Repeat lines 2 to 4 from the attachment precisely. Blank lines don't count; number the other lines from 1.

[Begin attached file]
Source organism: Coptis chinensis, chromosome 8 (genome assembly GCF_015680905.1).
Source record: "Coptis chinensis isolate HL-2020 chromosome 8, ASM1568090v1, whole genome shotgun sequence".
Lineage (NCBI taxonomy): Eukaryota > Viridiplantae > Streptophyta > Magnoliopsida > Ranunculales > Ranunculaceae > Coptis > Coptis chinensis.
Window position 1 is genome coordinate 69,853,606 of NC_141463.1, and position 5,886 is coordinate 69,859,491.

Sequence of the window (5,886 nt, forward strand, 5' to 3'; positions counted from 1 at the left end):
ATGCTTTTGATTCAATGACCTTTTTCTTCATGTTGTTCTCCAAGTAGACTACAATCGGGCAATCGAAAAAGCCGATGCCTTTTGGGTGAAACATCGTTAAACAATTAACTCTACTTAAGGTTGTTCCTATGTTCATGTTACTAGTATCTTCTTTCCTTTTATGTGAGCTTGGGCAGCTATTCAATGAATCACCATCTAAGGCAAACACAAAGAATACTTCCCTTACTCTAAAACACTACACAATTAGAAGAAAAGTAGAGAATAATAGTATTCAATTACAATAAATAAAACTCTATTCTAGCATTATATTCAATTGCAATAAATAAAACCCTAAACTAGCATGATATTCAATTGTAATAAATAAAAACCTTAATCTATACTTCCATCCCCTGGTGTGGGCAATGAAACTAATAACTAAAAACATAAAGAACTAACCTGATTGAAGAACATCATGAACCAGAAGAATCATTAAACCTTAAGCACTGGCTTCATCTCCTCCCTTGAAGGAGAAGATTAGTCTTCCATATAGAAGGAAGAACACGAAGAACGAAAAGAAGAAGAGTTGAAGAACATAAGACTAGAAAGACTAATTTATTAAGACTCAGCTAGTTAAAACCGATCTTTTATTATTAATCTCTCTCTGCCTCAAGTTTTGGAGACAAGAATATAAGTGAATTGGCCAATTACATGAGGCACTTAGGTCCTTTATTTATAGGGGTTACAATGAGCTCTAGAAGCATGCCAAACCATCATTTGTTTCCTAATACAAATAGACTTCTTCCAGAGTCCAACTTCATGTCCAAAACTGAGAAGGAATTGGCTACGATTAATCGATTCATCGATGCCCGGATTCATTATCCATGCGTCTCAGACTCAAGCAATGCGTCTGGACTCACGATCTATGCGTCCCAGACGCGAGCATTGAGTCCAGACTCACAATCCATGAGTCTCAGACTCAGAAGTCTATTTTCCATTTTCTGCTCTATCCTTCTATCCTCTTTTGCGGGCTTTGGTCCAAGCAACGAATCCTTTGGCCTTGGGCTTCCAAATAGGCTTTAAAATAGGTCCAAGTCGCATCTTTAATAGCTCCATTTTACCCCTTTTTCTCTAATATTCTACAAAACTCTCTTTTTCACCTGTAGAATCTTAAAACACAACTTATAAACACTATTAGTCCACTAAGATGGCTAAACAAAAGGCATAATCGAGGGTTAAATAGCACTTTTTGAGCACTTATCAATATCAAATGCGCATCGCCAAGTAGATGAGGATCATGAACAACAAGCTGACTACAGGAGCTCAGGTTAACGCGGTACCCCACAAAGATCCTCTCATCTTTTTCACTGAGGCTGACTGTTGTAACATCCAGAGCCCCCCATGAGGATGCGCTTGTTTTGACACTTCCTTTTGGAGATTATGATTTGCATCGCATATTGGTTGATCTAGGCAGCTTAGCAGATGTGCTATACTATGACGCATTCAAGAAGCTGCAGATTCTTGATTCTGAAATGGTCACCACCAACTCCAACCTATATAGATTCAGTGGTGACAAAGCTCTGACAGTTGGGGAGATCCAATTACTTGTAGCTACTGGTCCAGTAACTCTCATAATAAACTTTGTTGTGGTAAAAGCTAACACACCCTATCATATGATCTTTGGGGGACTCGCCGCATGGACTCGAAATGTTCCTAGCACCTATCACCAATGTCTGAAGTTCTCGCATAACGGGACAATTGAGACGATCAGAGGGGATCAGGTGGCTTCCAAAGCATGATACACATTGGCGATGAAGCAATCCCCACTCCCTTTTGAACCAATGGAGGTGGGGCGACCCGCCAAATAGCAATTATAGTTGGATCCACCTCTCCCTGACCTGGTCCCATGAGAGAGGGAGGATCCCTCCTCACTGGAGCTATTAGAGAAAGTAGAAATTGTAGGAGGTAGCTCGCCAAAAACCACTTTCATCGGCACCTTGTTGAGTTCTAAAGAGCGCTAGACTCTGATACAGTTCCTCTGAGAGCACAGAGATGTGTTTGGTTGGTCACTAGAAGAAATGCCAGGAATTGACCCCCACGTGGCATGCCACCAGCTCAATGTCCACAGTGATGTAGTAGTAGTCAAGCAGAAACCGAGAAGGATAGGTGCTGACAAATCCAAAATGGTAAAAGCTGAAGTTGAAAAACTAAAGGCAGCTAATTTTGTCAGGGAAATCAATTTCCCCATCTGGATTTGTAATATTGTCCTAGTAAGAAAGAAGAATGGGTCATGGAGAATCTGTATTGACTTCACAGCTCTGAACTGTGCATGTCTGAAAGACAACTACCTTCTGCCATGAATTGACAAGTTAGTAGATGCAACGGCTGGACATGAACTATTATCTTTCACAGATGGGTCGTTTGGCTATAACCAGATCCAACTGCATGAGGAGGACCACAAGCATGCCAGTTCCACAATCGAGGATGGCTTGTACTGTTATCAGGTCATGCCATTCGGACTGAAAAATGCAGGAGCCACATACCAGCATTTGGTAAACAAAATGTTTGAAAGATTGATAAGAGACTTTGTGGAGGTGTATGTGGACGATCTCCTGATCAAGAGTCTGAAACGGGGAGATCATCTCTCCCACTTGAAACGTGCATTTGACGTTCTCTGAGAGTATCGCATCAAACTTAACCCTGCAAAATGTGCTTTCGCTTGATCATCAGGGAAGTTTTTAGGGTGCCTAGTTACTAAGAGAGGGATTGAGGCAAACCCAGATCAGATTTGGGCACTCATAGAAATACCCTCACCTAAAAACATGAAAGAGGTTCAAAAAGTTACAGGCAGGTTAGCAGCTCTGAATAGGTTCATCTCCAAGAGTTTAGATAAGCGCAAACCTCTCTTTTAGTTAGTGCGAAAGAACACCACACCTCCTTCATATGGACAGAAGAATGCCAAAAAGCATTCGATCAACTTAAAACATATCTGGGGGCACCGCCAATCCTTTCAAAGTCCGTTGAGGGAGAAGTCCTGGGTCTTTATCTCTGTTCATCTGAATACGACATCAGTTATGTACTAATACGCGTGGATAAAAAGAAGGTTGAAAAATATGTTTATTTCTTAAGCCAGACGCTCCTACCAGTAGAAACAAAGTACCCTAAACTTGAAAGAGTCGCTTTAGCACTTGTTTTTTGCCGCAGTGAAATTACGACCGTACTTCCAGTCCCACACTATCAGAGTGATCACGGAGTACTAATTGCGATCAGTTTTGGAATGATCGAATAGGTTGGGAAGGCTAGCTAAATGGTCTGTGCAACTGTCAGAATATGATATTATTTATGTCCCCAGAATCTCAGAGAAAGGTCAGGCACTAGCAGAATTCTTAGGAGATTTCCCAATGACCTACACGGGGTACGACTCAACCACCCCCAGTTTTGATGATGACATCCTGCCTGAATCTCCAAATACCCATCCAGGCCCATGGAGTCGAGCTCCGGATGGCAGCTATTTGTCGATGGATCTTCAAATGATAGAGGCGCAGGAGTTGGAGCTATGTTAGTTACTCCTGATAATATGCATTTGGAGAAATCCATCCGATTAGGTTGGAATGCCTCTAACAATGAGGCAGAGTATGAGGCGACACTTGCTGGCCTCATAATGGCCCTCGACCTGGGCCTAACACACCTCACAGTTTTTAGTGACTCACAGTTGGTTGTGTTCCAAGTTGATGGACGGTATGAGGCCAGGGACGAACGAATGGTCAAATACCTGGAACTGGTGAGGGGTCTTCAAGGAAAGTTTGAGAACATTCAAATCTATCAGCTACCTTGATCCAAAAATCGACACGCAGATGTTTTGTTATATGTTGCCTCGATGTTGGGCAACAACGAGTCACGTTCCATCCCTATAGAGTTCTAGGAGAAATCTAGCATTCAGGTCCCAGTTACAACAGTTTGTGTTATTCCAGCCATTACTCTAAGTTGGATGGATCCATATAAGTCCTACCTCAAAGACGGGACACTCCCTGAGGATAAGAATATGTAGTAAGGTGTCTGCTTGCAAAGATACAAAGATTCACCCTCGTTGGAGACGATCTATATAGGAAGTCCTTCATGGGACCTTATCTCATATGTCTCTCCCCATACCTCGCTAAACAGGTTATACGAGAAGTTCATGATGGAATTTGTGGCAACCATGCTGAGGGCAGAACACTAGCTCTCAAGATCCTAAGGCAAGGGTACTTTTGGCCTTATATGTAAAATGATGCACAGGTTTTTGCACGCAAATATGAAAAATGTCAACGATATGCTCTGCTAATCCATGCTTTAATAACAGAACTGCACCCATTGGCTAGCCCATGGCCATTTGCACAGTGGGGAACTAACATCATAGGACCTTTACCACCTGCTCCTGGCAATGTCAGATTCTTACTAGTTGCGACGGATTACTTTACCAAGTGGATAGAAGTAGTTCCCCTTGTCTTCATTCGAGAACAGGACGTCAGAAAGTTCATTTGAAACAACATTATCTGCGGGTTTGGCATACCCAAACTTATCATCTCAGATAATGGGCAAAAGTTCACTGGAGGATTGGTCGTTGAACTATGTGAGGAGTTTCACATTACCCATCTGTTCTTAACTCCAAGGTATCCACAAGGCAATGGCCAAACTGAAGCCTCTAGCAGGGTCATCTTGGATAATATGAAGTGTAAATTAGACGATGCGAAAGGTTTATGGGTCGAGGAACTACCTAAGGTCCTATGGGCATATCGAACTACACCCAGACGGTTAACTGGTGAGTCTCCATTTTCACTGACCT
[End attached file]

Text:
Source record: "Coptis chinensis isolate HL-2020 chromosome 8, ASM1568090v1, whole genome shotgun sequence".
Lineage (NCBI taxonomy): Eukaryota > Viridiplantae > Streptophyta > Magnoliopsida > Ranunculales > Ranunculaceae > Coptis > Coptis chinensis.
Window position 1 is genome coordinate 69,853,606 of NC_141463.1, and position 5,886 is coordinate 69,859,491.